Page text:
Age of Empires: Age of Kings Review


Longbowmen ready for action.
If youíre a PC gamer, especially a PC strategy gamer, then the name Age of Empires is certainly familiar to you. The Age of Empires games are one of the premiere series of real-time strategy games on the PC. Now Age of Empires has gone mobile, shrunk down to fit the Nintendo DS. The process has transformed the game from a real-time strategy game that rewards quick reaction times to a turn-based game that gives you plenty of time to plot out each move. While hard-core RTS gamers may feel that this is tantamount to sacrilege, the game has been translated into a turn-based strategy game quite nicely and is well worth a look from anyone who enjoys a healthy dose of strategy in their gaming.

Age of Empires uses the DSí touch screen to display the game map. The game map is shown from an angled perspective to give it a 3D feel, but it is effectively a 2D grid like a chessboard. Each square on the map is given a particular terrain type and all of the standard ecologies are represented: plains, forests, mountains, rivers, etc. The terrain has an important effect on gameplay, both for movement and combat. Units can travel farther on a turn across plains or along roads than over mountains and rivers are completely impassable. Cavalry units perform well on plains, but suffer a penalty in forests, while archers benefit from taking the high ground. In addition to the terrain type, certain squares also contain resource sites which come in two varieties: wheat and gold. If you move a villager unit onto a resource square, you can build either a mill or a mine to automatically generate food or gold for your empire.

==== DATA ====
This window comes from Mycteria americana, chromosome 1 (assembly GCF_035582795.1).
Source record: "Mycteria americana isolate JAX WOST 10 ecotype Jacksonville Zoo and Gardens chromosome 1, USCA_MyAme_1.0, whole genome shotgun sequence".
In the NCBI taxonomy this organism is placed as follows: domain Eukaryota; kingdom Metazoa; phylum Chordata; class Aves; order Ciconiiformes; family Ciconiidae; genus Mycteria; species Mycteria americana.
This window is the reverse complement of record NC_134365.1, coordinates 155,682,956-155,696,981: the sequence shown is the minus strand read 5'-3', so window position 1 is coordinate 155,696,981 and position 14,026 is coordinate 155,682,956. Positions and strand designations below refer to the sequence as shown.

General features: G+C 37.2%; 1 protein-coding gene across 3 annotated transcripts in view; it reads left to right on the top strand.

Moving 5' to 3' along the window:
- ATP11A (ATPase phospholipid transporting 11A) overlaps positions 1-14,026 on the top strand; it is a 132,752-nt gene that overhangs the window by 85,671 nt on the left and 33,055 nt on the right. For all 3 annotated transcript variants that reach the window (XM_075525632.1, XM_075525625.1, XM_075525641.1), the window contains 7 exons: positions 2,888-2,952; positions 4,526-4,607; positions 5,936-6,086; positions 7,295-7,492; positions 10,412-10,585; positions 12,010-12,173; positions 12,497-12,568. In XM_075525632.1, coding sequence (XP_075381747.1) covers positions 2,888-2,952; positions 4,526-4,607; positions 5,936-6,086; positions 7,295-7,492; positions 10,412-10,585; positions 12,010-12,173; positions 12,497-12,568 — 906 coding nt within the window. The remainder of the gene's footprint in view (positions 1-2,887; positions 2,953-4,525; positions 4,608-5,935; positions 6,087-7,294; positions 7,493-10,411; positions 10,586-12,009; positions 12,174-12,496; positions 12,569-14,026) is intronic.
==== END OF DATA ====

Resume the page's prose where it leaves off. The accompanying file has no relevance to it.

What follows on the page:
Unit production in the game begins with the town center. The town center produces villagers who are used to build both resource and unit-producing structures. Each structure you build will have a particular specialty, such as a stable which produces cavalry units or a barracks which produces foot soldiers. Other structures such as the blacksmith are prerequisites for certain unit types or new technologies. All structures must be built around an existing town center, so youíll build little cities rather than spreading barracks across the map. The town center acts as the heart of the city, and if you destroy an enemy town center you can capture all surviving structures surrounding it by building your own town center in its place.

The game is played in turns, with each player (or the player and the computer-controlled AI) completing all of his or her actions for the turn before handing over control to the other side. Each unit can move and attack once per turn, although some units are restricted to one or the other action per turn. In addition, villagers can create structures if there are enough resources available, new units can be purchased, and new technologies can be researched. All of these actions can only be performed once per turn by a unit or structure, and the action is always complete by the beginning of your next turn.